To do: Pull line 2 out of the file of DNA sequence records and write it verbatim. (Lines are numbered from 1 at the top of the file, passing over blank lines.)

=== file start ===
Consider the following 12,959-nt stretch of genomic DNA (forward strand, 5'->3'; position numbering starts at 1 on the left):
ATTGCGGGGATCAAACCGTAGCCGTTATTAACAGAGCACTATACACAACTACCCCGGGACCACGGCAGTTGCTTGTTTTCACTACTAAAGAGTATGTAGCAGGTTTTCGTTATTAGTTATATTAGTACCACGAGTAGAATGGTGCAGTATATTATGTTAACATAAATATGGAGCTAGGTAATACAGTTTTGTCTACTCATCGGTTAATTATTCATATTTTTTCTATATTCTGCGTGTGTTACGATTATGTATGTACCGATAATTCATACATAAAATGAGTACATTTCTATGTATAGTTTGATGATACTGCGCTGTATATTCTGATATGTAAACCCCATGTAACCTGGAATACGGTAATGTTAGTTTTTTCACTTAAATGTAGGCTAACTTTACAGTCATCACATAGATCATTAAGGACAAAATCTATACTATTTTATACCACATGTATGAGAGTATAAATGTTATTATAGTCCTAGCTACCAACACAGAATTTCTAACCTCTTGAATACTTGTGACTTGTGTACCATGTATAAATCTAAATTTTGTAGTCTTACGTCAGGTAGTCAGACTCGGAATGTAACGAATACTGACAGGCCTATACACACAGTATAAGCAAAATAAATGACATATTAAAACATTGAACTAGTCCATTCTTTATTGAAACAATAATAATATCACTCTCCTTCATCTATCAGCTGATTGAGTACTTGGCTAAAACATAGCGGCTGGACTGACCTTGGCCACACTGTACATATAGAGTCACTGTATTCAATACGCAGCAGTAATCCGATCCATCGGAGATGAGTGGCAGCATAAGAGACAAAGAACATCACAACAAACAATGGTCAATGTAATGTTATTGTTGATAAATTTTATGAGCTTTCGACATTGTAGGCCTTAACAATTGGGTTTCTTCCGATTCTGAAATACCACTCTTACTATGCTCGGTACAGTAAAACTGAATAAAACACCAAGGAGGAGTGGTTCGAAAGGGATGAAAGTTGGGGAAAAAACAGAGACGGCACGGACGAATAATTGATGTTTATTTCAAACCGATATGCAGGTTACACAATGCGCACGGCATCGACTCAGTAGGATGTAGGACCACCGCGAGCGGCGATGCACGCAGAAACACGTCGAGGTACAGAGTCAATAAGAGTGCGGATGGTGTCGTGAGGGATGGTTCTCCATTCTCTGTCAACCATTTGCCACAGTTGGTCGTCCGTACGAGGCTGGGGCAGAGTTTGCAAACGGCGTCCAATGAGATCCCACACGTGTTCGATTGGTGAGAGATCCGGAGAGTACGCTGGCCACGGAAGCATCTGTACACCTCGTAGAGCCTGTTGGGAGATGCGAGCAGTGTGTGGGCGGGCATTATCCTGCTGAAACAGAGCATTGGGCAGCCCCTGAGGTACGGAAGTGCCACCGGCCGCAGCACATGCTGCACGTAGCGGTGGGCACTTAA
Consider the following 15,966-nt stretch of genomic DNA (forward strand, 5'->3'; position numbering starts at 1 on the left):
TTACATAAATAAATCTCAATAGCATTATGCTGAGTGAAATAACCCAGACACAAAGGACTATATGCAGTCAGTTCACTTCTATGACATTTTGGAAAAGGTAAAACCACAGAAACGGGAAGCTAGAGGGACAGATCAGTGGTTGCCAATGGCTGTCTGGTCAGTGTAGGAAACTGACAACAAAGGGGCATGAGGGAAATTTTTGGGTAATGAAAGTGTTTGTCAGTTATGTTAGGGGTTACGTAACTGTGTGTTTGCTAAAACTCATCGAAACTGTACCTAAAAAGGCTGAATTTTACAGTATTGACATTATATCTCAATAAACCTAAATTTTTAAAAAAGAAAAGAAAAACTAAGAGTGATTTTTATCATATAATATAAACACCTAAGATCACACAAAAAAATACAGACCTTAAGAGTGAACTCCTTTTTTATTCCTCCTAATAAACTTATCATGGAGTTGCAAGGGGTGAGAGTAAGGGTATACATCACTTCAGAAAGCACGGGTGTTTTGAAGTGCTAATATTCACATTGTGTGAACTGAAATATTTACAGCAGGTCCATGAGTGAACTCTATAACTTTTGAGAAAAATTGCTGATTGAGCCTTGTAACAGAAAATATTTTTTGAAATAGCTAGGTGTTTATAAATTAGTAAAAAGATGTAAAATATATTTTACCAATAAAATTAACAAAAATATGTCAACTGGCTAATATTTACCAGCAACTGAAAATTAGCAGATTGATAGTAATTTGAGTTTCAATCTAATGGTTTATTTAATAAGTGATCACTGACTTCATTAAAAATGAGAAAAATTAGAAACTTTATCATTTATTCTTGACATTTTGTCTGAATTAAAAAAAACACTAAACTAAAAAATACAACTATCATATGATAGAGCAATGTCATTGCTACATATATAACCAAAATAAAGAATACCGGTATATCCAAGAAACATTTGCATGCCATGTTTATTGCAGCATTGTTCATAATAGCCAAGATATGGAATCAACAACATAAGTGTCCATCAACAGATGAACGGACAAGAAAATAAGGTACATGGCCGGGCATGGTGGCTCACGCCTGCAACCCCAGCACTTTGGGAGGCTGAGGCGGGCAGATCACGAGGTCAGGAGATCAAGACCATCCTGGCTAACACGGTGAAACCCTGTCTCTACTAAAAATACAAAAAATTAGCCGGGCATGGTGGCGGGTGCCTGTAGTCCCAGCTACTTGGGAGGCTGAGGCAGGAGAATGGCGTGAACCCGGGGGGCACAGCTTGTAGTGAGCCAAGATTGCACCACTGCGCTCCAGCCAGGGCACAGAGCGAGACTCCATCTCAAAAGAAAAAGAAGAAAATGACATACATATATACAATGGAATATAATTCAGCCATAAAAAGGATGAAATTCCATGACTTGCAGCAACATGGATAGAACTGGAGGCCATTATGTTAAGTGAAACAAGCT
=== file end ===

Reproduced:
ATTGCGGGGATCAAACCGTAGCCGTTATTAACAGAGCACTATACACAACTACCCCGGGACCACGGCAGTTGCTTGTTTTCACTACTAAAGAGTATGTAGCAGGTTTTCGTTATTAGTTATATTAGTACCACGAGTAGAATGGTGCAGTATATTATGTTAACATAAATATGGAGCTAGGTAATACAGTTTTGTCTACTCATCGGTTAATTATTCATATTTTTTCTATATTCTGCGTGTGTTACGATTATGTATGTACCGATAATTCATACATAAAATGAGTACATTTCTATGTATAGTTTGATGATACTGCGCTGTATATTCTGATATGTAAACCCCATGTAACCTGGAATACGGTAATGTTAGTTTTTTCACTTAAATGTAGGCTAACTTTACAGTCATCACATAGATCATTAAGGACAAAATCTATACTATTTTATACCACATGTATGAGAGTATAAATGTTATTATAGTCCTAGCTACCAACACAGAATTTCTAACCTCTTGAATACTTGTGACTTGTGTACCATGTATAAATCTAAATTTTGTAGTCTTACGTCAGGTAGTCAGACTCGGAATGTAACGAATACTGACAGGCCTATACACACAGTATAAGCAAAATAAATGACATATTAAAACATTGAACTAGTCCATTCTTTATTGAAACAATAATAATATCACTCTCCTTCATCTATCAGCTGATTGAGTACTTGGCTAAAACATAGCGGCTGGACTGACCTTGGCCACACTGTACATATAGAGTCACTGTATTCAATACGCAGCAGTAATCCGATCCATCGGAGATGAGTGGCAGCATAAGAGACAAAGAACATCACAACAAACAATGGTCAATGTAATGTTATTGTTGATAAATTTTATGAGCTTTCGACATTGTAGGCCTTAACAATTGGGTTTCTTCCGATTCTGAAATACCACTCTTACTATGCTCGGTACAGTAAAACTGAATAAAACACCAAGGAGGAGTGGTTCGAAAGGGATGAAAGTTGGGGAAAAAACAGAGACGGCACGGACGAATAATTGATGTTTATTTCAAACCGATATGCAGGTTACACAATGCGCACGGCATCGACTCAGTAGGATGTAGGACCACCGCGAGCGGCGATGCACGCAGAAACACGTCGAGGTACAGAGTCAATAAGAGTGCGGATGGTGTCGTGAGGGATGGTTCTCCATTCTCTGTCAACCATTTGCCACAGTTGGTCGTCCGTACGAGGCTGGGGCAGAGTTTGCAAACGGCGTCCAATGAGATCCCACACGTGTTCGATTGGTGAGAGATCCGGAGAGTACGCTGGCCACGGAAGCATCTGTACACCTCGTAGAGCCTGTTGGGAGATGCGAGCAGTGTGTGGGCGGGCATTATCCTGCTGAAACAGAGCATTGGGCAGCCCCTGAGGTACGGAAGTGCCACCGGCCGCAGCACATGCTGCACGTAGCGGTGGGCACTTAA